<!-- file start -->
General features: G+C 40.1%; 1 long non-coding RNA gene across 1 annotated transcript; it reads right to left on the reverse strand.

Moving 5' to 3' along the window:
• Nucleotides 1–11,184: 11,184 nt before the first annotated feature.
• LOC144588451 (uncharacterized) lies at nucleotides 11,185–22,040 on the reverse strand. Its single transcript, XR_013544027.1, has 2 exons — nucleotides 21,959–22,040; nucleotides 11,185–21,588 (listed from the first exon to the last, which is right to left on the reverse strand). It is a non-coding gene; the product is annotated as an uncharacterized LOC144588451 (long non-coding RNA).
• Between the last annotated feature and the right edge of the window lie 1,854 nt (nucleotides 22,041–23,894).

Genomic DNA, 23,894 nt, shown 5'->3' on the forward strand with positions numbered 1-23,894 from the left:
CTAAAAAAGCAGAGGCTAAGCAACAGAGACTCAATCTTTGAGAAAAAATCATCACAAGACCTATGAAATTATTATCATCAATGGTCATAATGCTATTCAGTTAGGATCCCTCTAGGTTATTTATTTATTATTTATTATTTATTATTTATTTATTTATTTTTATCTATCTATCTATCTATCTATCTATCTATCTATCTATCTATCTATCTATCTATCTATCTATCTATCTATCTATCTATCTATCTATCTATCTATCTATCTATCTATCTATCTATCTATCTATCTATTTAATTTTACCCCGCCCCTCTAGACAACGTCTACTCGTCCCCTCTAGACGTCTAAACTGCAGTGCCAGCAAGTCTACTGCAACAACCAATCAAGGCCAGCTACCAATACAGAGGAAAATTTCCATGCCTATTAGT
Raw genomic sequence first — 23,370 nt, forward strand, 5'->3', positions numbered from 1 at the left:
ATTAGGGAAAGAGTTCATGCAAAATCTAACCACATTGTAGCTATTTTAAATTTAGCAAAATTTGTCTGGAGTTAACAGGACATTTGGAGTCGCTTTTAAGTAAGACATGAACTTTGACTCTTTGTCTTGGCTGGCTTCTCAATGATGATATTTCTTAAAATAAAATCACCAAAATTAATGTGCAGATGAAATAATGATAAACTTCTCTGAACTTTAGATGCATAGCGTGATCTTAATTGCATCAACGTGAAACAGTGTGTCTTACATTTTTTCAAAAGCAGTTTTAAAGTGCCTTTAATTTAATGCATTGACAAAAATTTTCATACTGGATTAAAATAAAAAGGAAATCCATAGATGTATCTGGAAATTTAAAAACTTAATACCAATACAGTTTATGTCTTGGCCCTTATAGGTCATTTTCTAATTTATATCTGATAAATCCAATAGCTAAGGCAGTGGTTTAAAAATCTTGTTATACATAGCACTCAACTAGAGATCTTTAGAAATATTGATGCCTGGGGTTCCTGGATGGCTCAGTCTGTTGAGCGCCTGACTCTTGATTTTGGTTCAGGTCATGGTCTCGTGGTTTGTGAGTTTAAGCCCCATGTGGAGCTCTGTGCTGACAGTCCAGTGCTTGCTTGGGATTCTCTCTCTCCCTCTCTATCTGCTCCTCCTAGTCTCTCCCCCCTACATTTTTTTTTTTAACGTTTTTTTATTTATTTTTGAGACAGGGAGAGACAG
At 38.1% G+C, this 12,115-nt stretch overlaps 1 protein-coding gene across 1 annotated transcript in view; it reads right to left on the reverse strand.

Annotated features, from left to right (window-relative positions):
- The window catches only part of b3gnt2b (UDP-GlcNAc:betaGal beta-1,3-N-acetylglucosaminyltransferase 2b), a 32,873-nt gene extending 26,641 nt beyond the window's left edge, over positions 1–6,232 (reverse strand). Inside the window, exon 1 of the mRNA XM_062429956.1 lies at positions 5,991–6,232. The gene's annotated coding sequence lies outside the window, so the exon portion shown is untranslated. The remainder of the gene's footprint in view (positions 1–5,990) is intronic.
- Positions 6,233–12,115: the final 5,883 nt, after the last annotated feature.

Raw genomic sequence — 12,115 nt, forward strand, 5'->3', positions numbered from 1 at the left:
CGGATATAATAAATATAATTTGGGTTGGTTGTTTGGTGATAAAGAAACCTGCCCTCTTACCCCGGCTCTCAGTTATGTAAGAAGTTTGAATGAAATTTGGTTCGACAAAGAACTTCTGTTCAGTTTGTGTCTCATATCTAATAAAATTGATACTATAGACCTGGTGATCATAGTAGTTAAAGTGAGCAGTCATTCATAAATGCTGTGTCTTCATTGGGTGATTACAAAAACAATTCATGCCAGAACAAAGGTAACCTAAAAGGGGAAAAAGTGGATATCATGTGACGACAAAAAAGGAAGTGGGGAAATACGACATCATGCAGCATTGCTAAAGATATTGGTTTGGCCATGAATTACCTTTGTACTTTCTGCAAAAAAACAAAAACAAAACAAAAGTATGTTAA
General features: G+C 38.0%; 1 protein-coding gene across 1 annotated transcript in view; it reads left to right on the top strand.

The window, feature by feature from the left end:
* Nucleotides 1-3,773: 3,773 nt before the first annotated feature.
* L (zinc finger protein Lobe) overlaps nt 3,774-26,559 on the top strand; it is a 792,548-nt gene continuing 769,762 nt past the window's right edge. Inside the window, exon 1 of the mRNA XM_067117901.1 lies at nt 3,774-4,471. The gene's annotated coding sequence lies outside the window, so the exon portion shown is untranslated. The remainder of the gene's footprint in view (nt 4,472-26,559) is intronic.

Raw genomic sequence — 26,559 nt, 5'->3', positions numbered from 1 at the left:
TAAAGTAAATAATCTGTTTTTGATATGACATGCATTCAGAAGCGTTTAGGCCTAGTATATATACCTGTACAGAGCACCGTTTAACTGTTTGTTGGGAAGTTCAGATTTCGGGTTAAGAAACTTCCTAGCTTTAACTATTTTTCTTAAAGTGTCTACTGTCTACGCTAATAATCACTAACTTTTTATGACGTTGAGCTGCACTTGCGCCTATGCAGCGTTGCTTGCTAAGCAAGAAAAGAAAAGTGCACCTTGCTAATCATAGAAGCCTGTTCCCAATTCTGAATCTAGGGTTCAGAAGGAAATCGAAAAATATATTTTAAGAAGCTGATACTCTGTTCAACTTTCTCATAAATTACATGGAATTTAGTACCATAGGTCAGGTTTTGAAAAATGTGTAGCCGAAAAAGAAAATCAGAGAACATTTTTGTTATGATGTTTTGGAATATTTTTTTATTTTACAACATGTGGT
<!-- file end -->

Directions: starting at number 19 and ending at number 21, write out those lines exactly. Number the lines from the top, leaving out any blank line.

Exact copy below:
* L (zinc finger protein Lobe) overlaps nt 3,774-26,559 on the top strand; it is a 792,548-nt gene continuing 769,762 nt past the window's right edge. Inside the window, exon 1 of the mRNA XM_067117901.1 lies at nt 3,774-4,471. The gene's annotated coding sequence lies outside the window, so the exon portion shown is untranslated. The remainder of the gene's footprint in view (nt 4,472-26,559) is intronic.

Raw genomic sequence — 26,559 nt, 5'->3', positions numbered from 1 at the left:
TAAAGTAAATAATCTGTTTTTGATATGACATGCATTCAGAAGCGTTTAGGCCTAGTATATATACCTGTACAGAGCACCGTTTAACTGTTTGTTGGGAAGTTCAGATTTCGGGTTAAGAAACTTCCTAGCTTTAACTATTTTTCTTAAAGTGTCTACTGTCTACGCTAATAATCACTAACTTTTTATGACGTTGAGCTGCACTTGCGCCTATGCAGCGTTGCTTGCTAAGCAAGAAAAGAAAAGTGCACCTTGCTAATCATAGAAGCCTGTTCCCAATTCTGAATCTAGGGTTCAGAAGGAAATCGAAAAATATATTTTAAGAAGCTGATACTCTGTTCAACTTTCTCATAAATTACATGGAATTTAGTACCATAGGTCAGGTTTTGAAAAATGTGTAGCCGAAAAAGAAAATCAGAGAACATTTTTGTTATGATGTTTTGGAATATTTTTTTATTTTACAACATGTGGT